The only reliable way to determine whether a floor contains mercury is to collect several small, full-thickness bulk samples for analysis for mercury by an accredited laboratory. Therefore, locals should ask districts to test bulk samples of suspect floors. If floor bulk sampling results are above 1 ppm, a representative number of full-day, breathing zone air samples should be collected in the room for analysis for mercury by an accredited laboratory. If needed, a local association’s health and safety committee can go through its UniServ field representative to request technical assistance from WEC industrial hygiene consultants who can help in formulating next steps and in interpreting consultant reports and sampling results.
After school boards and districts identify and test suspect floors, the local should insist that the district control exposures from, and eventually remove and replace, every mercury-containing floor. The local should insist that the district clearly and regularly communicates mercury risks and control measures with all those affected—staff, students, parents and families, contractors, and visitors. Everyone should be educated about the health hazards of mercury-containing floors and how to minimize their exposures. Signs warning of the mercury hazard should be posted in all locations with mercury-containing floors.
• Prevent installation of new mercury catalyst floors: If a new rubber-like floor is being considered for installation, a written statement should be obtained from the manufacturer that it does not contain a mercury catalyst.
• Do not cover or seal floors: Attempting to encapsulate, cover, or seal a mercury-containing floor may not be effective and may create more contamination and cost.
• Limit mercury exposures: Measures including keeping the floor and room cool and well-ventilated may limit mercury exposures. Ongoing air sampling in each season will be necessary.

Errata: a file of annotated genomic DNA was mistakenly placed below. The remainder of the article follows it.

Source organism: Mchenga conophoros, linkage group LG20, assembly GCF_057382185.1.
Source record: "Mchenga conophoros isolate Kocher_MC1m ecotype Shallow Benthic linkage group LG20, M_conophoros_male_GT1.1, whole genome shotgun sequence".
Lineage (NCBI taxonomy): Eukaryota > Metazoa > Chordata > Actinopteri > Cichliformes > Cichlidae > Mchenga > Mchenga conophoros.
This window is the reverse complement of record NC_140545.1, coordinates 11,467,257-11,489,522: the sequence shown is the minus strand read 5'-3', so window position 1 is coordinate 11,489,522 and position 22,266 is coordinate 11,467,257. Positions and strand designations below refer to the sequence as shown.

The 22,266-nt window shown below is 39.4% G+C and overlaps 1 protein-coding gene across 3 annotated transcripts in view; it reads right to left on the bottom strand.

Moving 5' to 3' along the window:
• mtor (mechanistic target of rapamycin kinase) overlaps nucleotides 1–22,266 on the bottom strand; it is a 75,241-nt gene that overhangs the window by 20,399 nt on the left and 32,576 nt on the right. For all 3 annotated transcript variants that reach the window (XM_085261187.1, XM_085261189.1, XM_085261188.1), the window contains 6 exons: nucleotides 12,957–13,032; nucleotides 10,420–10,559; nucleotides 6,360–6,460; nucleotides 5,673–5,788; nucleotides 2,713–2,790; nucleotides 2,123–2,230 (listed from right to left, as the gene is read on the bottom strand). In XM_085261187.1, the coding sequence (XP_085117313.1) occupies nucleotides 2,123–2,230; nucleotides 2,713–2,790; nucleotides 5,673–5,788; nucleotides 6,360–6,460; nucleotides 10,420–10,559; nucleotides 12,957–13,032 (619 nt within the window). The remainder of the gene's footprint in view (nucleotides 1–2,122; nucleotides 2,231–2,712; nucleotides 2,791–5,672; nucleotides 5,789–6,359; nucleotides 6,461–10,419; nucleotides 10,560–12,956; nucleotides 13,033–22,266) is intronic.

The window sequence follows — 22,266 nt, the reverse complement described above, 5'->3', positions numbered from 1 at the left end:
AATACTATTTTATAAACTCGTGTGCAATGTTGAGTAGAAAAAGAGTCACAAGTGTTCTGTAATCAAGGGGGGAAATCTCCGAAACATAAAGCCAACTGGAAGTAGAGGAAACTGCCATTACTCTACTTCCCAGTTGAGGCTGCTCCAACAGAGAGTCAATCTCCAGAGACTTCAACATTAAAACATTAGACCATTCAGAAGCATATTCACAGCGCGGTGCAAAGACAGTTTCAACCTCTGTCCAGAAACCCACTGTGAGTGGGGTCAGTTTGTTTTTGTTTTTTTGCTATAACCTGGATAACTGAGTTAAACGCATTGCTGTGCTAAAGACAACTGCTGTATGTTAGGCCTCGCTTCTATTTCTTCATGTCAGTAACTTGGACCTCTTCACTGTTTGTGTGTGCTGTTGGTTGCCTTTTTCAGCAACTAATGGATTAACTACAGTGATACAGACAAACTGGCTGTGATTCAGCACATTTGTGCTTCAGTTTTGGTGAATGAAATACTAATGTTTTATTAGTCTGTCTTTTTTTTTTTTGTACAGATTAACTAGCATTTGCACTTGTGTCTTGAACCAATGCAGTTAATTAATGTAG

• Remove mercury-containing floors using precautions: If air samples are above the most protective health-based levels, removal of the floors will be necessary. During removal, the floors will release substantially higher amounts of mercury, so trained contractors must use precautions to protect themselves and the school from being contaminated. The district must check with DEP Hazardous Waste at 609-943-3019 about disposing of the floors.
Adrienne Markowitz holds a Master of Science in Industrial Hygiene from Hunter College, City University of New York. Eileen Senn holds a Master of Science in Occupational Health from Temple University in Philadelphia. They are consultants with the New Jersey Work Environment Council, which is a frequent partner with NJEA on school health and safety concerns.
How to recognize a suspect floor
Suspect floors are synthetic polyurethane—not wood or vinyl tile. They are resilient and rubber-like, water-resistant, and may be tinted any color. They are usually one-piece and poured in place but sometimes pieced. They can be in school multipurpose rooms, gyms, cafeterias, auditoriums, stages, and indoor and outdoor tracks.
Not every polyurethane floor used mercury as a catalyst and not every floor which used mercury as a catalyst is a public health hazard. But some are, especially if they are damaged or deteriorated and in hot rooms with poor ventilation, no outdoor air being pulled in, and no air-conditioning.
For more information
‘WEC, NJEA, HSN Alert: Mercury Hazard to Staff and Students from Rubber-Like Floors in Schools,” February 2017. Go to njwec.org/2017/02/mercury.
Mercury Hazard in Schools from Rubber-Like Polyurethane Floors, Health and Safety Guide, First Edition, September 2016. Go to bit.ly/mercuryhsnjea.
“Medical Treatment for an Elemental Mercury Exposure Incident,” December 2012.
“Physicians in New Jersey specializing in occupational and environmental illness,” New Jersey Department of Health listing. Go to bit.ly/environmentalillnessdocs.
“Pediatric Environmental Health Specialty Unit (PEHSU),” Icahn School of Medicine at Mount Sinai, New York, NY, 866-265-6201. Go to icahn.mssm.edu/research/pehsu.
PEHSU can provide clinical consultation and education to families, health care professionals, public health officials and community organizations that have concerns regarding children’s environmental health.